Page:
What is better than fresh homemade pasta? Not much! Pappardelle are thick ribbons of gorgeous egg pasta that are simple and fun to make.
Making pasta is therapeutic and satisfying. It is a fun family activity or one to enjoy as a date night project. There is something about mixing dough with your hands, creating a delicious product, and then eating the fruits of your labor. This is an easy recipe that you will come to when you crave those thick and delicious pappardelle pasta. If you’ve never made fresh pasta this is a great recipe to get you started!
Making fresh, homemade pasta dough isn’t rocket science! All you need is some flour, eggs, and a tiny bit of arm strength as you knead it all together — no food processor or fancy stand-mixer required. The more you make it the better your pasta will be each time.
What does pappardelle mean in Italian?
The name derives from the verb “pappare”, to gobble up, or eat hungrily. Looking at this plate of pappardelle sure makes me want to eat hungrily!! Pappardelle are large, very broad flat pasta noodles, similar to wide fettuccine. The are thick almost ribbon like in shape and are made from an egg and flour base. They are delicious with meat or creamy sauces.
All you need to make pappardelle
- Eggs (room temperature). I suggests free range eggs that have rich yellow/orange yolks. This will add a rich and beautiful color and enhance the taste of your pasta.
- Flour. Main choices are Italian fine ground or all- purpose flour. I discuss the difference in more detail later in the post.
- Semolina. This recipe doesn’t use semolina in the dough. It is used for dusting the pasta once it is finished. You can use flour, but it changes the cooking a bit and can make them a little heavier, or not as light.
- Wood cutting board or counter top
- Rolling pin OR pasta machine
- Sharp Knife
- Plastic wrap
- Tea towel (lightweight towel)
- Dough scraper (optional)
- kitchen scale (recommended)
Making pasta with family and friends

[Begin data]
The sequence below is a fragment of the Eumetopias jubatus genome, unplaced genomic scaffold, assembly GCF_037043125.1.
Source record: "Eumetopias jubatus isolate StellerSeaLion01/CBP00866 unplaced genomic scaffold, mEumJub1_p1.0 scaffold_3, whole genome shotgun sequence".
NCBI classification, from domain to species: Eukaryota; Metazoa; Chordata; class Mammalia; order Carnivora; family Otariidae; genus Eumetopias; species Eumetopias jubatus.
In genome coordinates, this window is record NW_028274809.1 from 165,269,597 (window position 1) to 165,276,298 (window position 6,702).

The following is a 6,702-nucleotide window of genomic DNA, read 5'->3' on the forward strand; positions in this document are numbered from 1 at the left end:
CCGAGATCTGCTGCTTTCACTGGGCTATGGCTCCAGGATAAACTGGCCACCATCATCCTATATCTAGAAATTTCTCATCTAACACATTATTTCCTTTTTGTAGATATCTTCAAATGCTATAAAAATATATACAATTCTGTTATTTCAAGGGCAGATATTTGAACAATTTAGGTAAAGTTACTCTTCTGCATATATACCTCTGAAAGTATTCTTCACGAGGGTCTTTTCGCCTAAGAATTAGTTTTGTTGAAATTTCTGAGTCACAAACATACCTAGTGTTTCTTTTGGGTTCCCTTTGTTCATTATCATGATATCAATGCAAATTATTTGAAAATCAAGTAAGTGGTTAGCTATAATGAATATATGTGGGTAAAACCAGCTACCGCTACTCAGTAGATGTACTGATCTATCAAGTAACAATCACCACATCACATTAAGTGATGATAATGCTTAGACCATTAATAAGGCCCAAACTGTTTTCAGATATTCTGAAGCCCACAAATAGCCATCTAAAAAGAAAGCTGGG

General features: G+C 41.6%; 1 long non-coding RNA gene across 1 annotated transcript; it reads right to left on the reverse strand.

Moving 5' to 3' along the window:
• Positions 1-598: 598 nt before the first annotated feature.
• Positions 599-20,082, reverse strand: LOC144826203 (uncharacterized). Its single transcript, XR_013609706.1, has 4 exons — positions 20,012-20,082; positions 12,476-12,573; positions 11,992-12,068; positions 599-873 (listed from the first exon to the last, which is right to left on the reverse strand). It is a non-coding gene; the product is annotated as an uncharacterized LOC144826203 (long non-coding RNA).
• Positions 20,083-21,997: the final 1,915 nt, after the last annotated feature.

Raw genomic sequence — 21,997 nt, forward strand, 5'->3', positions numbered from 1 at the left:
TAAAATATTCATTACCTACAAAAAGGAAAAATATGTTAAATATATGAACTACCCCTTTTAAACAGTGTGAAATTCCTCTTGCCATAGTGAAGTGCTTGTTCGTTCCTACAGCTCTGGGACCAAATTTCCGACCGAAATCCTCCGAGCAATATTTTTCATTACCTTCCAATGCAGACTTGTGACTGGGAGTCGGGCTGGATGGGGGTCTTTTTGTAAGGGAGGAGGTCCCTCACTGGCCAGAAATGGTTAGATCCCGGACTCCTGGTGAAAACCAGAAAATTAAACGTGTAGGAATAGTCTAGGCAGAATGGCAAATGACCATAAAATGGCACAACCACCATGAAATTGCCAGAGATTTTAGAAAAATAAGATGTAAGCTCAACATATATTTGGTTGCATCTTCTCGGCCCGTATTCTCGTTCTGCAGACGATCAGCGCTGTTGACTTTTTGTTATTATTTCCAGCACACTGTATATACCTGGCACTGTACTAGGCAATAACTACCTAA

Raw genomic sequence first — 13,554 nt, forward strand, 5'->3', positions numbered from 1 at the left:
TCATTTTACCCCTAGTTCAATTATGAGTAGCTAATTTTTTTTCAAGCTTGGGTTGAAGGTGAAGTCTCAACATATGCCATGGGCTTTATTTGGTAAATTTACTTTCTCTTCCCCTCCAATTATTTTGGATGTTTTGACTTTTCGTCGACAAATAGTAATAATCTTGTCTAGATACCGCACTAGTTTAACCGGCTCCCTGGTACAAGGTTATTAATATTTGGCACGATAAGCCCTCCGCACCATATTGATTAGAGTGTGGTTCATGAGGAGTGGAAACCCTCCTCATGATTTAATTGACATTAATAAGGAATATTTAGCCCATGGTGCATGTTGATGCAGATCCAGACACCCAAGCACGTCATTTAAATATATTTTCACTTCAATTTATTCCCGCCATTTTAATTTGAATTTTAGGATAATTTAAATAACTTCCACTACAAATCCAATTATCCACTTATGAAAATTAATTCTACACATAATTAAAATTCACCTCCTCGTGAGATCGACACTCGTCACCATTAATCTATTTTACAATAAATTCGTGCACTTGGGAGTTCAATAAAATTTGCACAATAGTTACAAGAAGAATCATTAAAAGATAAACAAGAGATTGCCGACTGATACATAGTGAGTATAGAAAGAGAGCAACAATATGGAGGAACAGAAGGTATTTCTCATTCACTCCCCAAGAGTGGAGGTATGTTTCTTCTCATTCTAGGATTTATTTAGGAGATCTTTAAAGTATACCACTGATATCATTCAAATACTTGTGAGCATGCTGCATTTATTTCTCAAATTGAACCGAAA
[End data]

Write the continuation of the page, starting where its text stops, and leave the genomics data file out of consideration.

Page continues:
When I was little we didn’t make homemade pasta very often. It was more of a treat or family activity. Homemade pasta is easy to make but it does require a little time and with two full time working parents making fresh pasta daily/weekly wasn’t possible. I now make homemade pasta with my children, especially in the winter when it’s cold outside, as a cozy and delicious pastime. We make a day out of pasta making and get our hands in the dough. I am sharing this pappardelle pasta recipe and guide to bring the same memories to your kitchen with you and yours! Make it a date night or girls night with fresh homemade pappardelle.
️If you’ve never made pasta before this recipe is the perfect one for you! If you don’t have a pasta maker- use your muscles to roll out the dough!
What’s the difference between “00” flour and all purpose flour?
The names “00 “and “0” flour refer to specifically Italian milled flour that is used for making pasta, bread, and pizza. The grading system is 2, 1, 0 or 00 and indicates to how finely ground the flour is and how much of the bran and germ have been removed. 2, for instance, is a wholemeal flour while 00 is the most refined of the three and has the lowest level of bran. It is similar to unbleached all-purpose/plain flour, which is a mix of hard and soft wheat, and though while finer, it creates a dough that is silkier and maintains a chewiness when the pasta is cooked. With that said, All-purpose flour is perfectly fine to use for making homemade pasta.
What is semolina flour?
Semolina is a flour made from ground durum wheat. It’s rich in protein, fiber, and B vitamins and may support weight loss, heart health, and digestion. Its high protein content is great for improving the structure and texture in recipes like pasta and bread.
Why use semolina flour instead of regular flour for dusting the pasta?
When you work with pasta dough you need to use a dry flour to keep it from sticking. Many use flour for this step. While this does work here are reasons I prefer to use semolina:
- Semolina is more coarse and won’t stick to the pasta as much as regular flour. Semolina is great to prevent sticking but it won’t ‘cake’ onto the pasta like flour so it keeps the pasta lighter and easier to digest without so much of the added white flour. It keeps that pasta later as an end result.
- Better for cooking. When the pasta is ready to cook it won’t have an excess layer of raw flour that will cause the water to get cloudy looking. It also doesn’t make for the right kind of pasta water to save as a binder for the sauce.
- Makes your pasta prettier. This is a little vanity for my pretty pappardelle, but I like them to stay nice and yellow (from the quality egg yolks) instead of being covered in a dusting of white flour.
Best flour for making homemade pasta?